An online teaching surprise

Online teaching may encourage student-teacher interaction, writes Dan Willingham, with surprise, on The Answer Sheet. Online teachers told him they know their students better than when they taught in conventional classrooms.

For younger students, a caretaker (usually the mother) is on hand, and so the teacher does not need to do a lot of prompting to keep the child on task. For older children, the chief distraction of the classroom—other students—is not present.

If there’s a webcam connection, teachers get to see the student’s home environment. Younger children’s “mothers are usually present and so teachers get to know them much better than they ever did in a traditional classroom.”

Third, teachers tell me that older students were more willing to share their personal lives than they were in a regular classroom. Perhaps because there are no classmates to overhear the conversations, teenagers seem less reluctant to open up.

Of course, the online teacher is working one on one. But I wonder if an e-mail-only connection encourages the same teacher-student interaction.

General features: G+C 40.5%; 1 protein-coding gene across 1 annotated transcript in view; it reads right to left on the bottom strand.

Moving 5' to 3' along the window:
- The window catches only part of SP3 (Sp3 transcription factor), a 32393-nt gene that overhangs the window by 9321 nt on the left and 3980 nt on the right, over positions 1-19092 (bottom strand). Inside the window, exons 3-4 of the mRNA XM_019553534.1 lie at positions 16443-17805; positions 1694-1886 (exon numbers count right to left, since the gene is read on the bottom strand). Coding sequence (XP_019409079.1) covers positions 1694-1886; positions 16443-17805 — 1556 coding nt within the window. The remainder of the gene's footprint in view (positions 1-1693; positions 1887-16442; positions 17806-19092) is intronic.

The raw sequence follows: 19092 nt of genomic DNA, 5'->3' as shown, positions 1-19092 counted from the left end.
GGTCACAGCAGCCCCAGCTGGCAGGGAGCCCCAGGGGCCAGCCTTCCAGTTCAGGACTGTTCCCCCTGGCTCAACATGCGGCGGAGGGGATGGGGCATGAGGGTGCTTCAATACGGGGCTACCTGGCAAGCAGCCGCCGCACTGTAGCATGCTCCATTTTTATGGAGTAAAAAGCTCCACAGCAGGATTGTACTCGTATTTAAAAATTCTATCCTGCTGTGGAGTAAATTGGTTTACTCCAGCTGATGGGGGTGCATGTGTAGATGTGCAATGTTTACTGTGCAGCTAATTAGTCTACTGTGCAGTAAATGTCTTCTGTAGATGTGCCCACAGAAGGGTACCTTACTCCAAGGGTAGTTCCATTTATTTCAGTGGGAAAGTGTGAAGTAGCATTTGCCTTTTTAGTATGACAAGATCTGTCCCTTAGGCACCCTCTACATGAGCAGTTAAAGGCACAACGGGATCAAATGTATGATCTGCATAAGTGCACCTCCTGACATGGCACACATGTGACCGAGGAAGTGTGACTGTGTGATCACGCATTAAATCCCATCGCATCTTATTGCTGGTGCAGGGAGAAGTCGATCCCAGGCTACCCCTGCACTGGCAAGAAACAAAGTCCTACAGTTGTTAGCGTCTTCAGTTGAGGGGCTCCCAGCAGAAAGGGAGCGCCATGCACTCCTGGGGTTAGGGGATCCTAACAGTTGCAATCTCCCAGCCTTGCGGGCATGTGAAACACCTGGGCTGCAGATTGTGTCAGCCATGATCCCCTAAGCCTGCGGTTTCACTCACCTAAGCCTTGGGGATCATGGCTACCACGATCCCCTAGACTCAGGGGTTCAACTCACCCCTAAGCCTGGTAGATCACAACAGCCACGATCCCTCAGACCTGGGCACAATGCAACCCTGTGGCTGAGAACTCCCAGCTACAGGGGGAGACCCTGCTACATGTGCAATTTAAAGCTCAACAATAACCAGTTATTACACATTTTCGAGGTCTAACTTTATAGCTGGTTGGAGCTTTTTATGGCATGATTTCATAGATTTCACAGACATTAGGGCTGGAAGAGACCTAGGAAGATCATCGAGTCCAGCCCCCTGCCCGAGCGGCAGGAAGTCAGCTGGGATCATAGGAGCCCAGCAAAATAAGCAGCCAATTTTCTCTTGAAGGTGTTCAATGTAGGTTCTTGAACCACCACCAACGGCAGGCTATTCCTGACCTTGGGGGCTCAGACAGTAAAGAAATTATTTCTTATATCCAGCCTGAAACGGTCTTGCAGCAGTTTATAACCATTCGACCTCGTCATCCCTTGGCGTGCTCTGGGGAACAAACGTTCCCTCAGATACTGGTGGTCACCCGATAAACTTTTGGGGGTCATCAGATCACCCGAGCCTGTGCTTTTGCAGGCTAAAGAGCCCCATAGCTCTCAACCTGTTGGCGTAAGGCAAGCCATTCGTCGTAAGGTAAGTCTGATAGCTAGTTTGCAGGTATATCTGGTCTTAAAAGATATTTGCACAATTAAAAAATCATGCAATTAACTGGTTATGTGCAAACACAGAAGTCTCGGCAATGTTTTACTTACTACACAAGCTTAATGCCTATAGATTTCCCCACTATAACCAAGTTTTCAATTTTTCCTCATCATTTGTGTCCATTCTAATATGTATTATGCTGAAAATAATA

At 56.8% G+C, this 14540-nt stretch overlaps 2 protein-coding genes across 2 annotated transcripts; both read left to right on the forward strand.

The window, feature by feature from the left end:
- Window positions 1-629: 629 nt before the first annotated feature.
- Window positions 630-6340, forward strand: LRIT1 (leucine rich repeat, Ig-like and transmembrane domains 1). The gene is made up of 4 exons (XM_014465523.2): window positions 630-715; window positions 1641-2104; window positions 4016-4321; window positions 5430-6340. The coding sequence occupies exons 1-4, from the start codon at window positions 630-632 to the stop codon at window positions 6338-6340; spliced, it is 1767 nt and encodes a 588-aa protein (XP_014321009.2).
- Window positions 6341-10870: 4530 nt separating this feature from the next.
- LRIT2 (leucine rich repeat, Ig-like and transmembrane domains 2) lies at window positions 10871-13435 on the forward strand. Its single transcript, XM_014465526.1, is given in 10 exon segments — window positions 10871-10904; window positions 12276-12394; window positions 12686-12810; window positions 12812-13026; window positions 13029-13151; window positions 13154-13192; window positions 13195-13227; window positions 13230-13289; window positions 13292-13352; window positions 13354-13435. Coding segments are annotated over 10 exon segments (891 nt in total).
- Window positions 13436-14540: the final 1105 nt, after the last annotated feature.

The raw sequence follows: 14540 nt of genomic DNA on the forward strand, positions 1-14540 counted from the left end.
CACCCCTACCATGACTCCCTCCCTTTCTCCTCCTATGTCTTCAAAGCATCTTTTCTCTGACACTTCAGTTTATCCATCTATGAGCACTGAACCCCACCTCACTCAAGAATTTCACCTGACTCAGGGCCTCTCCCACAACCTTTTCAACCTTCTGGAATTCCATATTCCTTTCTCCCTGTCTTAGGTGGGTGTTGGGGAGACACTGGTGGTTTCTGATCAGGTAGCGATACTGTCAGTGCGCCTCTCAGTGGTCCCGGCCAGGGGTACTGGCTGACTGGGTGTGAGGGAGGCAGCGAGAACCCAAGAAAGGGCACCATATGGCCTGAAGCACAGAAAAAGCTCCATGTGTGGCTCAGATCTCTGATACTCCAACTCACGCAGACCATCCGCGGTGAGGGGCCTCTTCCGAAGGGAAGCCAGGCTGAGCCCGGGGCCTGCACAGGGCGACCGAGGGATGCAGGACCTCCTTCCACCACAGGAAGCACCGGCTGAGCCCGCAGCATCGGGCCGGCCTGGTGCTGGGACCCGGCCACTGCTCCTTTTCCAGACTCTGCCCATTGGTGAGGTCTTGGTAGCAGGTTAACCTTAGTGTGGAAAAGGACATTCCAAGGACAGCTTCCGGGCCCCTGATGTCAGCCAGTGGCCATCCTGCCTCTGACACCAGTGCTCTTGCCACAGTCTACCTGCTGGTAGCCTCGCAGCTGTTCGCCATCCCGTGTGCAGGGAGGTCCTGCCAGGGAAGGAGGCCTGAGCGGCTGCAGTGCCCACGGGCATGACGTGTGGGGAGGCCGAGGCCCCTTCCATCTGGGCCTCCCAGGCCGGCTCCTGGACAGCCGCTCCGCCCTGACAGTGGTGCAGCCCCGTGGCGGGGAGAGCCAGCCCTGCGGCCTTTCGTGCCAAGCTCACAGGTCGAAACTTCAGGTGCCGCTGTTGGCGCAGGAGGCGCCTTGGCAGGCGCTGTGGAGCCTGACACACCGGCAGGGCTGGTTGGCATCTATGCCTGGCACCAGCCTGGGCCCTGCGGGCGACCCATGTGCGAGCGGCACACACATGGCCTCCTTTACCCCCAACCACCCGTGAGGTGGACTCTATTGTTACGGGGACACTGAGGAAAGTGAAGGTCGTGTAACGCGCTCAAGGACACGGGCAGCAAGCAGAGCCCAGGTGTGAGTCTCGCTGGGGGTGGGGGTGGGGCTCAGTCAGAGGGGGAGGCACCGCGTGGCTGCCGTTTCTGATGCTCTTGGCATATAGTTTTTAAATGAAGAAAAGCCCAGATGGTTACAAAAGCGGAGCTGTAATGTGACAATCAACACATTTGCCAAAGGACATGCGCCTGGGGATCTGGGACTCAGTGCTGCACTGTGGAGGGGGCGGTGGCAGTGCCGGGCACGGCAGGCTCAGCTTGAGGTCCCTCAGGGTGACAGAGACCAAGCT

In Illinois, a fifth grader recovering from surgery is Skyped in to his regular classroom.

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  1. The question I have: is it possible that student to student interaction can be negative in a classroom setting? The social and classroom dynamics of highschool may actually hinder learning?

    As a homeschooler, I do see that we may miss out on quality discussions due to lack of classroom peers. As the teacher, I work hard to interact with my kids to give them feedback, but I wonder if the quality of our conversations about literature, history, and other subjects would be enhanced with more students interacting.

    But, but, but… I also have more control and can better direct the discussions without wandering off into pointless tangents. Our conversations and my instruction is student specific, customized for the kid.

    My kids cannot rely on others to raise their hand to answer questions they don’t know, do the lion’s share of a group project, or distract the teacher with irrelevant conversation.

    Perhaps this is similar to online learning??


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